Hannah Levy was born in 1991 in New York City, New York, where she currently lives and works. The artist received a BFA from Cornell University in 2013 and a Meisterschüler title from Städelschule in Frankfurt am Main in 2015. Levy’s sculptures are uncannily familiar, transforming ubiquitous elements of interior design into unnamable objects that appear to merge the organic and the industrial. Through her practice, the artist calls attention to the relationship between our bodies and the built environment, considering how we are impacted by the design choices around us.
Two common materials in Levy’s sculptures are steel and silicone: steel because of its widespread use in the modern and industrial design we encounter on a daily basis and silicone because of its visual and textural similarities to flesh. Examining structures that condition or shape our bodies and lives, Levy’s sculptures amplify the contrast and conflict between the organic and industrial. “I like that when something looks like it’s being pushed or pulled or squeezed in a sculpture, that really is what’s happening,” says the artist. “The silicone is being pushed or pulled or squeezed in those directions.” Working with the tension between the organic and industrial, the artist stretches, squeezes, and hangs skin-like silicone molds from steel structures that resemble objects like a chaise longue, an umbrella, or a chandelier. Levy’s exploration of the body’s relationship to design is not limited to steel and silicone. The artist uses marble and tubular steel in Retainer (2021), an enlarged facsimile of a retainer. In her 2023 exhibition Crutch, the artist integrates glass into her material lexicon, casting the glass into warty, gourd-like forms that are draped over thorny steel bars affixed to the wall at the height of a handrail.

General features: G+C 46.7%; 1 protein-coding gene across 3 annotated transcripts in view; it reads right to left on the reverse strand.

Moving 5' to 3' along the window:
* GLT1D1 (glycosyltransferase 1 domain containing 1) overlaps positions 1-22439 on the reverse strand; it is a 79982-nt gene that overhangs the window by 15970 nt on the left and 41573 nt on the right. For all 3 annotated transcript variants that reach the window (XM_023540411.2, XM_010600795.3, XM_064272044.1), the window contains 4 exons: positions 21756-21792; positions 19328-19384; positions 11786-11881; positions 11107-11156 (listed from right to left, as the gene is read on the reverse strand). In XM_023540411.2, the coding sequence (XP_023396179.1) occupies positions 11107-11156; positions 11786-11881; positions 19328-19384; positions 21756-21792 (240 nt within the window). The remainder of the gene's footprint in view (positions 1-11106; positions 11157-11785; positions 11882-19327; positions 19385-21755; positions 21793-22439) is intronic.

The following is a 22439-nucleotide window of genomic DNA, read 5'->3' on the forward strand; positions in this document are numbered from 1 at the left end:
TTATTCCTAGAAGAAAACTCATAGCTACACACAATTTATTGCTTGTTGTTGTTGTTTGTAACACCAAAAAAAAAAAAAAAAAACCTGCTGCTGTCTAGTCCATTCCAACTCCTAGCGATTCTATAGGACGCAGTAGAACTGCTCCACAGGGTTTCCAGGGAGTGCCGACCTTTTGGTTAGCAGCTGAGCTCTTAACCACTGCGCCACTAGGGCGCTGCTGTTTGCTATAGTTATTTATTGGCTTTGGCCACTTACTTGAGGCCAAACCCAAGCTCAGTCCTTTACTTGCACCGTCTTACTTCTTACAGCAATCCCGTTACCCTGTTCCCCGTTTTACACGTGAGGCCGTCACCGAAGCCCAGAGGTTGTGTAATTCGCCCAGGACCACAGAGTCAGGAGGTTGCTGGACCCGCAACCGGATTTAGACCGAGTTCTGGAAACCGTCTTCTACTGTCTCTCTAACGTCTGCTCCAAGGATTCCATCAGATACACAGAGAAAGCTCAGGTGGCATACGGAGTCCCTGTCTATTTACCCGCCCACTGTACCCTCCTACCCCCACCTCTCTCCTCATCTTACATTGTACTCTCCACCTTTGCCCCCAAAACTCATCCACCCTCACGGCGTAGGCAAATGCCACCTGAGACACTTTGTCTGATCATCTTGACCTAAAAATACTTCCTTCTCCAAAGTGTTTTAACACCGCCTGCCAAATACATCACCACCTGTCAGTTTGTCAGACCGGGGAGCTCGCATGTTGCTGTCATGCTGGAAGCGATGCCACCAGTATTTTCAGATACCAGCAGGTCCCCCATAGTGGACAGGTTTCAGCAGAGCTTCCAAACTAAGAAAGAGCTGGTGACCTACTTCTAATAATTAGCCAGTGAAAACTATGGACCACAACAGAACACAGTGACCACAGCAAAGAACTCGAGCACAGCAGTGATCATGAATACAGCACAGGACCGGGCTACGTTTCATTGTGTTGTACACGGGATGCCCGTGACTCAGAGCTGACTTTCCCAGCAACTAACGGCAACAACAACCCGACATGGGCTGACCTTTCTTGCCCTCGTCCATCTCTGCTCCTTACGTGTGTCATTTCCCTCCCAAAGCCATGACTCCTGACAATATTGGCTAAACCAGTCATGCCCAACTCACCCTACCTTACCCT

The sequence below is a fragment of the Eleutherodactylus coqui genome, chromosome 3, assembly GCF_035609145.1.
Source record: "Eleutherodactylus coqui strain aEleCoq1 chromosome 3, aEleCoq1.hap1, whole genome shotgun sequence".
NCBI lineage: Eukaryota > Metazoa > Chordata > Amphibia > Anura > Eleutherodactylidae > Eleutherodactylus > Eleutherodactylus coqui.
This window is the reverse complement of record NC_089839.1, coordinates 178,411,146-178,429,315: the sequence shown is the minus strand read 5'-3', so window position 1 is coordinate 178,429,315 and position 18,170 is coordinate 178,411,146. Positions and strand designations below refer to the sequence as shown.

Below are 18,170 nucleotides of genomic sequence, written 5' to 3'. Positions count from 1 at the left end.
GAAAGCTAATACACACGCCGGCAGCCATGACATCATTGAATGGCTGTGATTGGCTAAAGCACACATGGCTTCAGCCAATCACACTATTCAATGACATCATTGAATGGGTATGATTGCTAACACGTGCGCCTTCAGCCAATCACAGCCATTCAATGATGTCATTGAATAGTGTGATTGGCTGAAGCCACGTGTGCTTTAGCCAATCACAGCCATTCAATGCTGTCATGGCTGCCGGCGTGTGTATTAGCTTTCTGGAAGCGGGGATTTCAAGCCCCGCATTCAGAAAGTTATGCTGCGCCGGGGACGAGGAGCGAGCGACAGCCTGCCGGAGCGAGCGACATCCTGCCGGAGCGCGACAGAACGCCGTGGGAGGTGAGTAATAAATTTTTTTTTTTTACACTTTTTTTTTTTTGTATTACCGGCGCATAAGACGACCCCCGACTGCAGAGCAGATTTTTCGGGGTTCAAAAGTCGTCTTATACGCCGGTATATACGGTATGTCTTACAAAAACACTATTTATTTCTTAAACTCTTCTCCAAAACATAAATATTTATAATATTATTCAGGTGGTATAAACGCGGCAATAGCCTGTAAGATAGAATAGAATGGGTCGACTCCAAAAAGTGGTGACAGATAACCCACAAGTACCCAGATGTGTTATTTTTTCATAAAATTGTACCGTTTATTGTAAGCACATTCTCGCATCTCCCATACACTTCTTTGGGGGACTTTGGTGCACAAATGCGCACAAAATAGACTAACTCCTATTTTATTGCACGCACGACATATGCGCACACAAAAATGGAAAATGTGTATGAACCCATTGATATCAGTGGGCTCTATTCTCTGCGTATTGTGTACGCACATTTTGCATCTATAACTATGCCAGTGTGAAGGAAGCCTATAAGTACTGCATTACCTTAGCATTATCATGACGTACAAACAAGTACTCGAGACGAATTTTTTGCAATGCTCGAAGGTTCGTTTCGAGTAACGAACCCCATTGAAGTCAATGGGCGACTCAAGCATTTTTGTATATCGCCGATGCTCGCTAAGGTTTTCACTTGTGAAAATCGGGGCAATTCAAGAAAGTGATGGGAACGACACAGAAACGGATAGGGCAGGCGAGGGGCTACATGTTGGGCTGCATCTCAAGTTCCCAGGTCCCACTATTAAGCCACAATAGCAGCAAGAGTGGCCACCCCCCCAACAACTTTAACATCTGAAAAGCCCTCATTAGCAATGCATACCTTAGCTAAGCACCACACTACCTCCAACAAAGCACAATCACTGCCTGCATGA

Throughout her practice, sculptures suggest specific forms for the body and reference tools and techniques designed for shaping the body, like corsets or retainers. Other sculptures, such as those in Crutch, reference mobility devices and other adaptive tools whose design and presence determine how and where a body can move in space. Most of the artist’s works draw from multiple sources, combining elements of industrial design with references to clothing items and animal-like features, as in Untitled (2023), a claw-footed, stilt-like sculpture made of tubular steel with a high-heel form for a wearer to place their feet in. “A lot of the pieces that I make, they are objects that we are all familiar with,” says Levy. “But maybe, out of context, you take something that is really familiar and make it visible again.” Levy’s works highlight and complicate our daily interactions with the design elements around us, examining how everyday objects shape us, both literally and figuratively, and inviting us to see the built environment through fresh eyes.
“A lot of the pieces that I make, they are objects that we are all familiar with, but maybe out of context you take something that is really familiar and make it kind of visible again.”